"Masters Week--Stop by (Windsor Jewelers) 2635 Wash Rd --meetin up w/friends & fans!" he wrote on Twitter. "Y'all stop by & see me all day! Lots of new merchandise!"
Stacy Lewis' ability to grind through adversity, a product in part of her having overcome scoliosis and becoming a professional athlete, won the Kraft Nabisco Championship for her and did so on Saturday.
Yani Tseng played a flawless third round, six birdies, no bogeys, and might have opened an insurmountable lead had Lewis not stubbornly resisted the opportunity to fold when the greens became a moving target for her. She made a host of clutch par putts and posted a one-under par 71 that gave her an opportunity to run down Tseng on Sunday.
Christina Kim often takes her slow-play aversion to Twitter, as she did again last week, this time citing Michele Redman, her playing partner in the first two rounds of the Kraft Nabisco.
It started well enough. On the eve of their first round, Kim posted this: "Playing with Michelle Redman on Thursday and Friday at 12:54 then 8:12, I'm so excited! Should be a wonderful couple of days with her!"
"I missed so many opportunities out there today," Kim wrote. "So frustrating. Doesn't help when your playing partner is as deliberate as Michelle Redman."
"Also please note that Michelle [sic] Redman is still a lovely woman and a wonderful mother. She just needs to play faster. That is all."
At least this time she toned down her rhetoric, while still making a point that needs to be made. Last year, she called Tamie Durden "slower than evolution." She called Sakura Yokomine, "slower than trying to bake a pie with a lighter."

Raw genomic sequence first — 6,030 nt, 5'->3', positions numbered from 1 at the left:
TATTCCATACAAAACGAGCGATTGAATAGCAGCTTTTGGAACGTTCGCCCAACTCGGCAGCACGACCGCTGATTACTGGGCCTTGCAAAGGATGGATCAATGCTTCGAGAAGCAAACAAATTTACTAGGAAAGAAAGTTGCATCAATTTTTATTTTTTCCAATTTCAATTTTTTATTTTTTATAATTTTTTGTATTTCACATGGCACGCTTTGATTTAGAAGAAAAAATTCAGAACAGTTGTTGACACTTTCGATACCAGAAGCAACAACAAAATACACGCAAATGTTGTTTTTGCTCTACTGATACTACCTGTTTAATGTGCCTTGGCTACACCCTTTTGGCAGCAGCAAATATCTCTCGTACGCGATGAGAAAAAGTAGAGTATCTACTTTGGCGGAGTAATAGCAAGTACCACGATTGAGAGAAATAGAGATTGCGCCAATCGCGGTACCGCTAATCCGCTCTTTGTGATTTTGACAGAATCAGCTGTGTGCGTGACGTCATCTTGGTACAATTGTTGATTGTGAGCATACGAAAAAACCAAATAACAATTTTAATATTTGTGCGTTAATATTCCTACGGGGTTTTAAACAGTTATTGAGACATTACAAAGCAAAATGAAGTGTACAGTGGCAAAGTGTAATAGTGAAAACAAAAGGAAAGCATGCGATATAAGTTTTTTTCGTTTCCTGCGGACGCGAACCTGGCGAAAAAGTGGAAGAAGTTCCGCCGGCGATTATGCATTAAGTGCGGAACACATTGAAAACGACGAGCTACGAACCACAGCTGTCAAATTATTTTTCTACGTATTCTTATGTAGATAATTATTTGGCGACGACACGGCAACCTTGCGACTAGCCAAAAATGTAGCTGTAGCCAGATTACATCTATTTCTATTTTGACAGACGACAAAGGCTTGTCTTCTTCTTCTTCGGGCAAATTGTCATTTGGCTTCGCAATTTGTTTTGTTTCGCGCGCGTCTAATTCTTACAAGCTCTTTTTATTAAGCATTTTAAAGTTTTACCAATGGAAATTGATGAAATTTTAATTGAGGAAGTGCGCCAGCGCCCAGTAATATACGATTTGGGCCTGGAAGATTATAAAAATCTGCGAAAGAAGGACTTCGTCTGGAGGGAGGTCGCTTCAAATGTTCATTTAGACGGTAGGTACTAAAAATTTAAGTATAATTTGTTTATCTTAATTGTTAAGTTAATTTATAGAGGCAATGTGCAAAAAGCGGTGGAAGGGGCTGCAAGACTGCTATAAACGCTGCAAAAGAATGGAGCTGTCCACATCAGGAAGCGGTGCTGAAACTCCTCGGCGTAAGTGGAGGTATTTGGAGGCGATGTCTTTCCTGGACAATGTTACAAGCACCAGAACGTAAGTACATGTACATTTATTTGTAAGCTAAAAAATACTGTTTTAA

However she chooses to express her disgust at this blight on the game, keep up the good work, Christina.
"I always thought this competitive golf thing was like taking the SAT only they put your scores in the paper." -- Judy Rankin
Andres Gonzales: "Anybody have a pill that will give me six pack ABS while sitting in my hotel room doing nothing @TigerWoods how you look like that?!?"
Cristie Kerr had made the cut in 36 straight majors, dating to 2001, before missing the Kraft cut by one last week. It also ended a streak of 74 cuts made overall, dating to March of 2008...Morgan Pressel nearly hit for the cycle on Sunday. She had double bogey, a triple bogey and a quadruple bogey. She was missing only a bogey. She was within two shots of the lead before the triple on the sixth hole sent her reeling...Erik Compton has made the cut in every tournament he's played this year, four PGA Tour events and two Nationwide Tour events. However, he tied for last among those who advanced to weekend play at Houston...
PGA Tour: The Masters at Augusta National Golf Club, Augusta, Ga. Defending champion: Phil Mickelson.
It might seem good, harmless fun, the tradition of the winner of the Kraft Nabisco Championship taking a dip in Poppie's Pond that surrounds the 18th green on the Dinah Shore Tournament Course.
But it's a tired tradition and is no longer harmless. Lewis' mother Carol broke her fibula in the jump on Sunday.
Isn't it time to retire the tradition?